A great scientist died last week. Of course, I’m talking about Steven Hawking. When I saw this quote going around the Internet, I was thinking about all the things this remarkable man had to overcome with MND, and all the brilliant scientific discoveries he made, yet I just wanted to ask…so, where’s your hope?
According to Hawking, there’s no heaven or afterlife…we just shut down like a worn-out computer. And then we have his darker perspective on the future of mankind, like his warning about the implications of AI just last November during the Web Summit technology conference in Lisbon, Portugal:
“Unless we learn how to prepare for — and avoid — the potential risks, AI could be the worst event in the history of our civilization,” he said. “It brings dangers, like powerful autonomous weapons, or new ways for the few to oppress the many. It could bring great disruption to our economy.”(From, “Stephen Hawking Delivered One Final Warning to Humanity Months Before He Died“)
That’s a cheerful thought. And considering our track record with these kinds of exponential advancements in technology, he’s probably right….we should be very afraid.
And this gets to my point. If I were a thinking atheist I would have no hope either. What compelling reason would warrant it? I get to do a few things while briefly walking on this side of the dirt and then I’m gone. There’s nothing else…zippo…zilch…the end. I’m just dead and that’s it. Even if I made an impact on humanity while here, so what? What was it for? Someone else to applaud my accomplishments? Why should I care when I’m dead? There is nothing to enjoy. And if I had to struggle through life with an affliction like Hawking, or worse, then life really sucked for me. There’s no justice, no fairness, no compensation, no reward….just a cold grave waiting in the end.
Here’s what Solomon said about this kind of hope:
12 I, the Teacher, was king over Israel in Jerusalem. 13 I applied my mind to study and to explore by wisdom all that is done under the heavens. What a heavy burden God has laid on mankind! 14 I have seen all the things that are done under the sun; all of them are meaningless, a chasing after the wind. (Eccl.1:12-14 NIV)
That’s why I laughed when I read that believing in the afterlife is just a fairy tale for those who are afraid of the dark. Really? Because I’m not afraid of the dark. I just find a life that ends in death a bit…disappointing. Or to quote, Solomon, “meaningless, a chasing after the wind.” What was the point of it all…scurry around like ants and then you’re “dust in the wind?”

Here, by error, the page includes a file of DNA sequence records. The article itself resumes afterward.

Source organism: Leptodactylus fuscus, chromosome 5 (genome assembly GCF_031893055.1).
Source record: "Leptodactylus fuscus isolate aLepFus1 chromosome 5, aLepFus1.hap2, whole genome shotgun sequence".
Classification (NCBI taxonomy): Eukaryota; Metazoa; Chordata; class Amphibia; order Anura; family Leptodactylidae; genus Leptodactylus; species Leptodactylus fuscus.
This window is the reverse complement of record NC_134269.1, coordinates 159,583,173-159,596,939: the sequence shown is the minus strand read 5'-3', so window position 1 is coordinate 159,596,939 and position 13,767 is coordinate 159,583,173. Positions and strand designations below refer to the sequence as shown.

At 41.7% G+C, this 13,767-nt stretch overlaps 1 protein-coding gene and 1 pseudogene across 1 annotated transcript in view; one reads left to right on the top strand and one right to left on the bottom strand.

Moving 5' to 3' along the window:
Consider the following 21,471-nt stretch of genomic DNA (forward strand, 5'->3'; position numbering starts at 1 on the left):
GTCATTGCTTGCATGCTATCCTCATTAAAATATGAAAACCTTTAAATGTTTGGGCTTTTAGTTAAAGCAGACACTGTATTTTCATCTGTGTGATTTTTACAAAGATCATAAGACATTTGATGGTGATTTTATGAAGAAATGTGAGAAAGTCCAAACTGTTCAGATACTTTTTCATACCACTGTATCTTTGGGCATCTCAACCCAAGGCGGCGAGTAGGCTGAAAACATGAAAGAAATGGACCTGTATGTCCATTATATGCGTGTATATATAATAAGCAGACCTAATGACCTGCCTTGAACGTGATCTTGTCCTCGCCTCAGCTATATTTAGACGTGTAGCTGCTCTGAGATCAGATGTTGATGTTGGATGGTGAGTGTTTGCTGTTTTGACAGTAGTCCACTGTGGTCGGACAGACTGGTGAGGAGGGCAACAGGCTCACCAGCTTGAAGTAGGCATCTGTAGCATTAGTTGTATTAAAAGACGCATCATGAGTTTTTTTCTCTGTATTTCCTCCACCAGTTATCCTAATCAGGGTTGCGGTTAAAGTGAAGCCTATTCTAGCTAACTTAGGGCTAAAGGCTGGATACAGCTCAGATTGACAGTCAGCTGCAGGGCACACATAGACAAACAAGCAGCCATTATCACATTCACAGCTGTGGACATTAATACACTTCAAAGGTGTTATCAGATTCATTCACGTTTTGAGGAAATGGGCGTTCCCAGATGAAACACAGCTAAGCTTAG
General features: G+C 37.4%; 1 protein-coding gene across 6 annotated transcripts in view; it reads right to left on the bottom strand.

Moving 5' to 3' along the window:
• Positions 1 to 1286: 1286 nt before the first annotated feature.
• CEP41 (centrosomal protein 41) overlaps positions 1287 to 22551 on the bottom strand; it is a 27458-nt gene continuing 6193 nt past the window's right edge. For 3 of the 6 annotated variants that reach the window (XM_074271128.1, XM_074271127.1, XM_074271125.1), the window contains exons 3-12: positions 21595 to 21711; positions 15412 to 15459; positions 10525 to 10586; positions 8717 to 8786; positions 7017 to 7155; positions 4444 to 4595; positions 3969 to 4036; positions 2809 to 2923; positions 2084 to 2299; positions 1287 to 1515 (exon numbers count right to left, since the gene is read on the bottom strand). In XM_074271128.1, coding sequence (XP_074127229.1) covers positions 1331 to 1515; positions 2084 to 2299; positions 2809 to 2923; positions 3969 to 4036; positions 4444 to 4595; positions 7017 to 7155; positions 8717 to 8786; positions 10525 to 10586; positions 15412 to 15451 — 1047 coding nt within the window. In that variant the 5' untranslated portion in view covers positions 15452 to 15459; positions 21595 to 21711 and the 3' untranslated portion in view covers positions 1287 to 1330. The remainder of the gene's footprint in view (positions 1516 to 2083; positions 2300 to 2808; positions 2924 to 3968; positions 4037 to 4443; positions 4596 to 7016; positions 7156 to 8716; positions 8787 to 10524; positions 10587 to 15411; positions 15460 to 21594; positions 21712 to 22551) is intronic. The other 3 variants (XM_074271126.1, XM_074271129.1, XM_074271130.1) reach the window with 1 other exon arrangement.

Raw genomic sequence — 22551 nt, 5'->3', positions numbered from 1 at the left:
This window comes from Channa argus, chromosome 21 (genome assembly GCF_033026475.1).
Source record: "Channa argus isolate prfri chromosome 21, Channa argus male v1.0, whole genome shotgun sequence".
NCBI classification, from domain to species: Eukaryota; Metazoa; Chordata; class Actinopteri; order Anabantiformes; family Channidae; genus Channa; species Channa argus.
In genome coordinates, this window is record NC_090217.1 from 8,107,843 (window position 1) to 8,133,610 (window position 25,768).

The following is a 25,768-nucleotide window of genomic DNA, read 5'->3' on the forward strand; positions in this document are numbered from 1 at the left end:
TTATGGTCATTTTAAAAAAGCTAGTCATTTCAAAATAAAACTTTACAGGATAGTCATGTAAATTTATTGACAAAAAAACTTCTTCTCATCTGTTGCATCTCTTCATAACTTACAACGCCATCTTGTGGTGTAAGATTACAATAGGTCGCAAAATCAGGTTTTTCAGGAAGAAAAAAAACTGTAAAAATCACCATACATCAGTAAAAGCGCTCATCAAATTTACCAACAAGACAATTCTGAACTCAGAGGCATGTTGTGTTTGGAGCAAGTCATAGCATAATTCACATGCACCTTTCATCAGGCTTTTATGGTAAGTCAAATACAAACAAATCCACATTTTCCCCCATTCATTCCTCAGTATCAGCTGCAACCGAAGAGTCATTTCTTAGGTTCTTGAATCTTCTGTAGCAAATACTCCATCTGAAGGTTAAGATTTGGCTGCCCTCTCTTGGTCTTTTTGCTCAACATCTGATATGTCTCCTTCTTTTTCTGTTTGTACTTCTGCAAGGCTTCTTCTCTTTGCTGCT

Hope isn’t wishful thinking; it’s believing in a brighter future. For the Christian, it means believing in the promises of God. We see Jesus as the forerunner of something too wonderful to even fully comprehend. He has gone before us to assure us that God keeps His promises.
17 Because God wanted to make the unchanging nature of his purpose very clear to the heirs of what was promised, he confirmed it with an oath. 18 God did this so that, by two unchangeable things in which it is impossible for God to lie, we who have fled to take hold of the hope set before us may be greatly encouraged. 19 We have this hope as an anchor for the soul, firm and secure. It enters the inner sanctuary behind the curtain, 20 where our forerunner, Jesus, has entered on our behalf. (Heb.6:17-19 NIV)
This hope is at the very core of the Christian faith. We believe that as good as this life can get (or not), it’s only a brief prelude to something much more glorious. And this transformation ultimately includes all of God’s creation. It will not end with a whimper, or be lost in destruction, but in redemption through Christ Jesus our Lord!
20 For the creation was subjected to frustration, not by its own choice, but by the will of the one who subjected it, in hope 21 that the creation itself will be liberated from its bondage to decay and brought into the freedom and glory of the children of God.
22 We know that the whole creation has been groaning as in the pains of childbirth right up to the present time. 23 Not only so, but we ourselves, who have the firstfruits of the Spirit, groan inwardly as we wait eagerly for our adoption to sonship, the redemption of our bodies. 24 For in this hope we were saved. But hope that is seen is no hope at all. Who hopes for what they already have? 25 But if we hope for what we do not yet have, we wait for it patiently. (Rom.8:20-25 NIV)
No, we’re not afraid of the dark. We’re not afraid of death at all because that’s not the end of the story. We will not cease to exist, we will just change forms. For death has been defeated, once and for all, forever! That’s what hope is.
54 When the perishable has been clothed with the imperishable, and the mortal with immortality, then the saying that is written will come true: “Death has been swallowed up in victory.” (1 Cor.15:54 NIV)